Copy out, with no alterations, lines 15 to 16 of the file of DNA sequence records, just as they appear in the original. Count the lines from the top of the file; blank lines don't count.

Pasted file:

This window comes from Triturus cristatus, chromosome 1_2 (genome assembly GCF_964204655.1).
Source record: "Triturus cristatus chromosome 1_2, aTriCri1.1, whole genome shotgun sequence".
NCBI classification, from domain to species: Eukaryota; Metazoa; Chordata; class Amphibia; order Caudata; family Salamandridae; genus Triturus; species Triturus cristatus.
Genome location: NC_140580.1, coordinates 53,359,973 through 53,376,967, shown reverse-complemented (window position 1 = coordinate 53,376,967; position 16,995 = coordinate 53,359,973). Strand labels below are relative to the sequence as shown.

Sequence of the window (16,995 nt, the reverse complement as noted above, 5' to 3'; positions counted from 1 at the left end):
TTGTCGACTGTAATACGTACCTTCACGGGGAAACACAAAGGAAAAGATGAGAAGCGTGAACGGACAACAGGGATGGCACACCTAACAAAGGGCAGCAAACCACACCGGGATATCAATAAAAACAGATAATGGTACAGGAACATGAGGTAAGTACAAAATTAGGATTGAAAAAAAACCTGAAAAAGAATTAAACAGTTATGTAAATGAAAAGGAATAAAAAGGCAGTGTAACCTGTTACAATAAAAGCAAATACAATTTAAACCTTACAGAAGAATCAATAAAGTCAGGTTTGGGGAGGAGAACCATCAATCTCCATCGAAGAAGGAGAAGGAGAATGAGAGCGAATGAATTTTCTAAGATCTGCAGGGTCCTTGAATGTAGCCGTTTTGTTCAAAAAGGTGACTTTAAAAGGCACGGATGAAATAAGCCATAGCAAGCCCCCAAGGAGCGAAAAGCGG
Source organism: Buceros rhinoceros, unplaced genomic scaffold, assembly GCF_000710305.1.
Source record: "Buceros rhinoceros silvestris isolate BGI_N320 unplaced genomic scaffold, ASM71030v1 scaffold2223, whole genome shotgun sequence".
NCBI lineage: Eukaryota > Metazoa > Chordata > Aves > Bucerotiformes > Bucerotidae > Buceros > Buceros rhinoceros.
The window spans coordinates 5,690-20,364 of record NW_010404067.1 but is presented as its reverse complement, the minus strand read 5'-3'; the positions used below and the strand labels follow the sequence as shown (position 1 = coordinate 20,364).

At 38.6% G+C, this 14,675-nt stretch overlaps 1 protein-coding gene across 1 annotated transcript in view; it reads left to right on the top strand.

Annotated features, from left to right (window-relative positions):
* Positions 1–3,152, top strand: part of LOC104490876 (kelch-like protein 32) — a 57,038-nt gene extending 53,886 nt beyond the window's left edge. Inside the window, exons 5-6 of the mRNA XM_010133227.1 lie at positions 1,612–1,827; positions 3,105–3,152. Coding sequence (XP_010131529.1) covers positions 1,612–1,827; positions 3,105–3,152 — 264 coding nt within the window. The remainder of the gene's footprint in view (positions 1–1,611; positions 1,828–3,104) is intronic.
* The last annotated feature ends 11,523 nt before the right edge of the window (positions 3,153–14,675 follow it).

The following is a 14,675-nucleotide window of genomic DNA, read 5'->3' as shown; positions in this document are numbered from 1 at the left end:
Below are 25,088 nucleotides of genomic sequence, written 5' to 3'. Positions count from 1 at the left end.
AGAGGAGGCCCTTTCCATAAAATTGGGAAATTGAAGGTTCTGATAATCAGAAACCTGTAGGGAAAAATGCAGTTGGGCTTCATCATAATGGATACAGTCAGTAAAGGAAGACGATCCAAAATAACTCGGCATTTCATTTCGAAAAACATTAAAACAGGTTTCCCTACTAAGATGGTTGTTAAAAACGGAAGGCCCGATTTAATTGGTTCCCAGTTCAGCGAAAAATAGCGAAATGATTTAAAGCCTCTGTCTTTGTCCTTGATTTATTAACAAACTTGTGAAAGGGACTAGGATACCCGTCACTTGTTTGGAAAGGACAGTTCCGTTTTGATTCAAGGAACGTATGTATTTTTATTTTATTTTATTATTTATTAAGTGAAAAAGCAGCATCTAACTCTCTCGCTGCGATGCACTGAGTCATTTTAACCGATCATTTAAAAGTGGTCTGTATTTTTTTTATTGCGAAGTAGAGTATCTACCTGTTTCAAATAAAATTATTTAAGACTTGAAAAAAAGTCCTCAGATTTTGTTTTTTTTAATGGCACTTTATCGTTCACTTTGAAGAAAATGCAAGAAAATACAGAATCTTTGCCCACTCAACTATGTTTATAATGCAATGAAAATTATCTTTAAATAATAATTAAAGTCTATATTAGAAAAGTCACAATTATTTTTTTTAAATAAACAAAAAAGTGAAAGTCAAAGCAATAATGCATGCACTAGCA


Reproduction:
The following is a 14,675-nucleotide window of genomic DNA, read 5'->3' as shown; positions in this document are numbered from 1 at the left end:
Below are 25,088 nucleotides of genomic sequence, written 5' to 3'. Positions count from 1 at the left end.